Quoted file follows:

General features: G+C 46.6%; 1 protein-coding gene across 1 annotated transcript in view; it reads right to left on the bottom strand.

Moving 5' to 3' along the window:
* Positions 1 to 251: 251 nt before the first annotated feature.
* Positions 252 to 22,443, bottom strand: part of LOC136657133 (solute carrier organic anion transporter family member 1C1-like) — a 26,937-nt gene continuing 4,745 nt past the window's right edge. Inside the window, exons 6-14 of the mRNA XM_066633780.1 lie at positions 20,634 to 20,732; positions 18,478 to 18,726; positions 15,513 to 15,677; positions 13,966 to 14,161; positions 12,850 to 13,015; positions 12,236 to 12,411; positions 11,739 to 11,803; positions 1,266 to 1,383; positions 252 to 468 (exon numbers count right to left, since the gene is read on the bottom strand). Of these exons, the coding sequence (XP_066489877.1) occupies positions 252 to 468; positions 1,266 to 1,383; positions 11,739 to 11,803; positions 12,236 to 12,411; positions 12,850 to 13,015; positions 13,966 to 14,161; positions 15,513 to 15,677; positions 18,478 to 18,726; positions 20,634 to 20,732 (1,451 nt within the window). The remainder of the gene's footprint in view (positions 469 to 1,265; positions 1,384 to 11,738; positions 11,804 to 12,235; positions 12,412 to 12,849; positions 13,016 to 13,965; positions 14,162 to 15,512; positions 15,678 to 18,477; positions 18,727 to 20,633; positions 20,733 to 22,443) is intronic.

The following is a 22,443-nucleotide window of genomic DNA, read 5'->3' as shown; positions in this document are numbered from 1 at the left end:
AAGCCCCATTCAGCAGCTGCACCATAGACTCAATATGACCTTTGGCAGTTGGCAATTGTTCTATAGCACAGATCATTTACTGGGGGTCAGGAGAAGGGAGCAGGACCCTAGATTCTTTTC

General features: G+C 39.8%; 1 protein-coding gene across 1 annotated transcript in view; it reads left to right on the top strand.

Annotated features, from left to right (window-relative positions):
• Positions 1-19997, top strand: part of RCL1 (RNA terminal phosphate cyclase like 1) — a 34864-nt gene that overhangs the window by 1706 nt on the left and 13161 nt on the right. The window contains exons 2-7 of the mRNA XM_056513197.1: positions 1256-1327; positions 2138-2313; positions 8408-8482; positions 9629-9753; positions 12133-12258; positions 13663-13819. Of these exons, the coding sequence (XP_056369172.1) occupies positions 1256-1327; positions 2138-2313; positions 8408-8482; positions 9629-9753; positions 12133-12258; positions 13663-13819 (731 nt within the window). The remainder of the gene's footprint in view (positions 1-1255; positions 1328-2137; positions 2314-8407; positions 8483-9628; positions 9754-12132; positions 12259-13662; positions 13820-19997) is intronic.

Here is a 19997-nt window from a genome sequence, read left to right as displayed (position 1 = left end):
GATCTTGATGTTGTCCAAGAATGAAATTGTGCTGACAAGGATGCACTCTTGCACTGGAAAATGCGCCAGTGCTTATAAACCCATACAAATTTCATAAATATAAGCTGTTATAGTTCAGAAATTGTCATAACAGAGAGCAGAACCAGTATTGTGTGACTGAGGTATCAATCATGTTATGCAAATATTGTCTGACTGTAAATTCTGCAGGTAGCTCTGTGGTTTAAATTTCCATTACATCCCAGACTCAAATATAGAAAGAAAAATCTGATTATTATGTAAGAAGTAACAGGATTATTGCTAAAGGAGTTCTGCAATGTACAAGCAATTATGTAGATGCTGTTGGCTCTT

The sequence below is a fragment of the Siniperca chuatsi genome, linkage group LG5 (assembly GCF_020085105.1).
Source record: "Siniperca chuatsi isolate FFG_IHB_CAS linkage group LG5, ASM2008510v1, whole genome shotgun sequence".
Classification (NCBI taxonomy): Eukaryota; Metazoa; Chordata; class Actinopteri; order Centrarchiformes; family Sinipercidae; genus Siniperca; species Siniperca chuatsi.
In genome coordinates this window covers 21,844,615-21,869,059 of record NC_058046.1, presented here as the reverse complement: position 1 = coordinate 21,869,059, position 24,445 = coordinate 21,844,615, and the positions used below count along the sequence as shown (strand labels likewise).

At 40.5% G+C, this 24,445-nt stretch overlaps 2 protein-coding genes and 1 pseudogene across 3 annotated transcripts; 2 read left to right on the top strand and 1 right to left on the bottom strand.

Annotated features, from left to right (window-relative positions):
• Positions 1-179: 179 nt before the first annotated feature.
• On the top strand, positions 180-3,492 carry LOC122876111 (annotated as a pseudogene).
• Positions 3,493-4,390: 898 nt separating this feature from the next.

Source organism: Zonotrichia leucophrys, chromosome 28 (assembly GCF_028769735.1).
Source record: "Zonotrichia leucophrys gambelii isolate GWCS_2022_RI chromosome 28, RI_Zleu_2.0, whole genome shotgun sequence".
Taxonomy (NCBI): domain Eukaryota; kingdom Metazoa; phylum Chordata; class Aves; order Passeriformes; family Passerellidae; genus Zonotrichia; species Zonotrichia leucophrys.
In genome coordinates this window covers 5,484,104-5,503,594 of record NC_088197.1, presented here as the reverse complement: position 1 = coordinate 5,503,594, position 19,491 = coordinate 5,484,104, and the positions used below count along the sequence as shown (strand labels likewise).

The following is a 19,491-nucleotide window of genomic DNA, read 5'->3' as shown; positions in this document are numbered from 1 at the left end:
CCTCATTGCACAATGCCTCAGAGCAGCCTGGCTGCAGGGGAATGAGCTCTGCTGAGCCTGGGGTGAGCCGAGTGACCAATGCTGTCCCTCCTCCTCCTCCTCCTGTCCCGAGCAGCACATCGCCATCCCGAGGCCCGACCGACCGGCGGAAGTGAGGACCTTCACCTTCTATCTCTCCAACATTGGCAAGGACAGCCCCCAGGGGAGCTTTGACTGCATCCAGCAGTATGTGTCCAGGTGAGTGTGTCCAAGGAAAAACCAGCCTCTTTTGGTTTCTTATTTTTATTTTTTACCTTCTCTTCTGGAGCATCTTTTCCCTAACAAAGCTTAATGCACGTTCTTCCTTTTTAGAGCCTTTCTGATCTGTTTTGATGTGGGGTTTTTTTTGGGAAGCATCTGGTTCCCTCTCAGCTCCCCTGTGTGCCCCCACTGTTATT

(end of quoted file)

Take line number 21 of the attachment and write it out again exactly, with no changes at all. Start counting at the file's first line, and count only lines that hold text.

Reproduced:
Source organism: Zonotrichia leucophrys, chromosome 28 (assembly GCF_028769735.1).